Sunday, June 18
Malicious Incompetence Edition
- The Rot Economy: Big tech and the venture capital ecosystem that supports it have become a swirling cesspool of self-reinforcing mental illness. (Where's Your Ed At)
Well, I mean, yes. Lurching from one fad to the next while squandering hundreds of billions of dollars.
And it was only ten years ago that many of these companies actually did something, or at least tried to.
- Maybe they can both lose: Major subreddits are coming back to life now - with nothing but pictures of John Oliver. (The Verge)
A timely reminder that while Reddit may be run by vapid radical left narcissists, so are most of the communities built on the platform.
- Another nail in OpenAI's coffin: Falcon LLM has been open-sourced. (TII)
It comes in two versions: Falcon-7B which needs 16GB of RAM to run and is suitable for hobbyists, and Falcon-40B which needs 100GB of RAM and is aimed at academic researchers and startups. Both are available under the Apache open source license, making them free for individual and commercial use.
Yes, these LLMs are still wildly overhyped, but they're not entirely useless, not when they're free and can run on a laptop - and when they're not intentionally crippled by ultra-woke marketing teams.
The developer notes make it clear that Falcon was trained on wide set of data from the public internet, making it into a very well-informed digital schizophrenic.
- AI does not help programmers. (CACM)
Or more specifically, it helps bad programmers become mediocre programmers, but it can't go beyond that because Large Language Models do not distinguish right answers from wrong.
In the example provided, ChatGPT corrects a bug in the sample code, but introduces a new bug. When this is pointed out, ChatGPT fixes the specific case but not the general case.
And when this is pointed out, ChatGPT coughs up what appears to be a hastily rewritten version of the author's own work, because the author turns out to be Betrand Meyer, creator of the Eiffel programming language and a leading expert in formal verification of computer programs.
To be fair, most programmers aren't Betrand Meyer, but my opinion of the current state of AI tools in programming mirrors his.
- GPT-4 can pass MIT's Electrical Engineering and Computer Science curriculum with a perfect score. (HuggingFace)
A remarkable result.
- No it fucking can't. (Notion)
The second paper highlights two problems with the first.
One, 4% of the problems in the test set cannot be solved with the information provided, or in some cases, at all:
Below you are given the delays for the different gates you were permitted to use in part D above. Compute the propagation delay of your circuit from D.That's the entire question. There is no part D above, and yet the claim is that GPT-4 answered this question correctly. There are many questions like this in the test set - this second paper links to a spreadsheet with the full list of questions, good and bad.
Two, the answers provided by GPT-4 are scored by GPT-4. If GPT-4 tells GPT-4 that GPT-4 got the question wrong, GPT-4 gets to try again, indefinitely.
Supposedly the answers were verified manually, but if so, they did a pretty poor job because they missed all the wrong questions.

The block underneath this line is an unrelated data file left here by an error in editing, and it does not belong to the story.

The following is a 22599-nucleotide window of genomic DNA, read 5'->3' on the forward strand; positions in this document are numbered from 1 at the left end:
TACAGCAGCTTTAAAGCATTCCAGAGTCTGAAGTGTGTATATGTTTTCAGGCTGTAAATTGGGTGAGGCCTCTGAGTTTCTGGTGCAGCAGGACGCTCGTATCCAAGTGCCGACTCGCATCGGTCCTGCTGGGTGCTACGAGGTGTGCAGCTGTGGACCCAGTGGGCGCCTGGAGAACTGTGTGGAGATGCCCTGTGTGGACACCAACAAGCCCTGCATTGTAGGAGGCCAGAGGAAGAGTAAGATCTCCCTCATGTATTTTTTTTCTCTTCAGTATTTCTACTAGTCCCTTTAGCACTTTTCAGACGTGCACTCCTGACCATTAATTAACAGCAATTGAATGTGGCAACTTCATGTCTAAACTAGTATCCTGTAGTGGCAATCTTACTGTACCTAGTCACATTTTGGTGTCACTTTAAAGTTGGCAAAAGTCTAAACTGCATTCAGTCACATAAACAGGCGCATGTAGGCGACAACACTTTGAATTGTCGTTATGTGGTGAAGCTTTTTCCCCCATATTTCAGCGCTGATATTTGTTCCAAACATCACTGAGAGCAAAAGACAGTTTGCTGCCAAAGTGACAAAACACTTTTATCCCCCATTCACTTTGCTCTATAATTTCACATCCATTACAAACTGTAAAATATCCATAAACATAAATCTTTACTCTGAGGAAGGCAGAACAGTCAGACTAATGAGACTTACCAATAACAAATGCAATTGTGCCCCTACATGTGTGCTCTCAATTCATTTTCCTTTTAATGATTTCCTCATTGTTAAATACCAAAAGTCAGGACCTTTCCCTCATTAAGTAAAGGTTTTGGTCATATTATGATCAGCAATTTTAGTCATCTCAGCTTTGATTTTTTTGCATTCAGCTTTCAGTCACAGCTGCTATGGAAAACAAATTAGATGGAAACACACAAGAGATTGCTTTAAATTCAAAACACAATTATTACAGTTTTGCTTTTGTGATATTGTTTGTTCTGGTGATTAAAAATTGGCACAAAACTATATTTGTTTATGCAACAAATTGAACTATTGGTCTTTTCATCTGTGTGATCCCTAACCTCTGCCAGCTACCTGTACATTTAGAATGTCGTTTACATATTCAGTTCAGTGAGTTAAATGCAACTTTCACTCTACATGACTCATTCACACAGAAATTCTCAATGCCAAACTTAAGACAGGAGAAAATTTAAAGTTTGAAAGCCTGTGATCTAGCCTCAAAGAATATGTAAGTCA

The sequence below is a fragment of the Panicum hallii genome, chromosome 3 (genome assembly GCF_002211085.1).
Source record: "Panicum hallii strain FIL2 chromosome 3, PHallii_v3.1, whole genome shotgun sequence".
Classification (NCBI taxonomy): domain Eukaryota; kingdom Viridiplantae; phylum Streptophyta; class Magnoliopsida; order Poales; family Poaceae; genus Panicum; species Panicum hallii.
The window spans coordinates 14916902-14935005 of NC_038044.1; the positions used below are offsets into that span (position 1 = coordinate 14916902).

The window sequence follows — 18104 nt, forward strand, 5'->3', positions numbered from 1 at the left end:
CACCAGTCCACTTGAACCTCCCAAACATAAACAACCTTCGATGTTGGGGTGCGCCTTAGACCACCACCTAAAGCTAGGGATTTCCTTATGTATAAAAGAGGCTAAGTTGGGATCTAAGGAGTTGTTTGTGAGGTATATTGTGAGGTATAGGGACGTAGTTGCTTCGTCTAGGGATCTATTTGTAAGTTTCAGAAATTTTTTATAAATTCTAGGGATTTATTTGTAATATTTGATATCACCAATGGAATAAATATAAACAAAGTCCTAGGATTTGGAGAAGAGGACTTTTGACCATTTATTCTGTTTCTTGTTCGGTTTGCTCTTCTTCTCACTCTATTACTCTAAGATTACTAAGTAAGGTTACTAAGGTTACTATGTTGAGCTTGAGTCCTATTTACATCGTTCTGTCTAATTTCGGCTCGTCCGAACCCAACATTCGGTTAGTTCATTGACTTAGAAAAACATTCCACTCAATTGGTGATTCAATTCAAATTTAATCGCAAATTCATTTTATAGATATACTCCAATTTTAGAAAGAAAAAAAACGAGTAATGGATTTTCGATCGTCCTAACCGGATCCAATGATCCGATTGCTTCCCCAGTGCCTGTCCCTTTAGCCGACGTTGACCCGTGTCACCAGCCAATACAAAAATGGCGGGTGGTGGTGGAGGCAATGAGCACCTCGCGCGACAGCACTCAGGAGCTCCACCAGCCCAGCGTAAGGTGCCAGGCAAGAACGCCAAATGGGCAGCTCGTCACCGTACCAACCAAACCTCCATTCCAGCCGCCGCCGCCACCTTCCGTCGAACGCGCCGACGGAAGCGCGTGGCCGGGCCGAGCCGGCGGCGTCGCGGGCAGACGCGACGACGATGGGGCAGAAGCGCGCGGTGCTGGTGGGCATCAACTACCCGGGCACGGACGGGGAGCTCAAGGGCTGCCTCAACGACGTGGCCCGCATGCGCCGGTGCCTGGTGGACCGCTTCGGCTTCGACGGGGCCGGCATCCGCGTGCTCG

Three - not included in the paper, but posted today on Twitter - the original code used to run the tests leaks the answers used for verification by GPT-4 to the GPT-4 instance answering the questions.
- Why EVs won't crash the electric grid. (Washington Post / MSN)
Yes, EVs will require massive upgrades to the electric grid, but the grid has grown at that rate before.
Well, it hasn't, but it almost did.
Once. Fifty years ago.
For a while.
- Putting a stick shift in an EV because... (The Verge)
There is no because.
John Oliver's not exactly funny. He's a sanctimonious wokescold.
Posted by: Rick C at Monday, June 19 2023 01:40 AM (BMUHC)
Posted by: Pixy Misa at Monday, June 19 2023 02:16 AM (PiXy!)
Talks about 'sustainable', maybe implies socially responsible.
Thing is, when you clutter up the mission of business and executive with all that unmeasureable 'sustainable' crud, you distract from ensuring a profit on every transaction. If you make a profit on every transaction, and the transactions are voluntary, you can turn that into a metric, and seek it. It also effectively ensures good, without having to explicitly seek it.
'Sustainable', etc., is unmeasureable where it isn't hooey. Mix six parts touchy feely nonsense to one part sane business agenda, and you get people managing to metrics like growth, with no idea of what the real fundamentals are.
Regulatory capture, and employment law basically drive towards randomly hiring work force at overly large companies with no coherent sense of mission or industrial sector.
If you have a small business, and cannot afford dead weight, at times your hiring will not be matchable to this or that model of what hiring 'should' look like. This gets you sued. So, go out of business or join a big group that can hire lawyers and bureaucract or have executives compensated enough to buy influence with the govenrment.
Posted by: PatBuckman at Monday, June 19 2023 02:24 PM (r9O5h)
Posted by: Frank at Monday, June 19 2023 04:29 PM (rglbH)
Posted by: bob in houston at Wednesday, June 21 2023 12:12 AM (YBLgY)
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